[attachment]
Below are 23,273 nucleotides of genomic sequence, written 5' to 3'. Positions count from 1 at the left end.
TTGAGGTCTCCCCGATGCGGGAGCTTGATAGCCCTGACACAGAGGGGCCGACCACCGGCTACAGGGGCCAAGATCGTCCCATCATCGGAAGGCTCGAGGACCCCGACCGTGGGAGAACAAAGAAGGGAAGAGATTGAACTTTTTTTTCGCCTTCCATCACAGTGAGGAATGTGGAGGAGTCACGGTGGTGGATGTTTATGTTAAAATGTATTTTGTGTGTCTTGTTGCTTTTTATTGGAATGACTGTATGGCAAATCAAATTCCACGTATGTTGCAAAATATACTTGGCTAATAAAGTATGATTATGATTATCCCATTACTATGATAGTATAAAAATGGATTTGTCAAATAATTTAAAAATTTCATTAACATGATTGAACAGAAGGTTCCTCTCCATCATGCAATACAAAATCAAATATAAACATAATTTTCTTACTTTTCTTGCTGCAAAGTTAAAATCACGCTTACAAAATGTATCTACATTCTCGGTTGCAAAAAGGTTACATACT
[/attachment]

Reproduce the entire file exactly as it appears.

Below are 23,273 nucleotides of genomic sequence, written 5' to 3'. Positions count from 1 at the left end.
TTGAGGTCTCCCCGATGCGGGAGCTTGATAGCCCTGACACAGAGGGGCCGACCACCGGCTACAGGGGCCAAGATCGTCCCATCATCGGAAGGCTCGAGGACCCCGACCGTGGGAGAACAAAGAAGGGAAGAGATTGAACTTTTTTTTCGCCTTCCATCACAGTGAGGAATGTGGAGGAGTCACGGTGGTGGATGTTTATGTTAAAATGTATTTTGTGTGTCTTGTTGCTTTTTATTGGAATGACTGTATGGCAAATCAAATTCCACGTATGTTGCAAAATATACTTGGCTAATAAAGTATGATTATGATTATCCCATTACTATGATAGTATAAAAATGGATTTGTCAAATAATTTAAAAATTTCATTAACATGATTGAACAGAAGGTTCCTCTCCATCATGCAATACAAAATCAAATATAAACATAATTTTCTTACTTTTCTTGCTGCAAAGTTAAAATCACGCTTACAAAATGTATCTACATTCTCGGTTGCAAAAAGGTTACATACT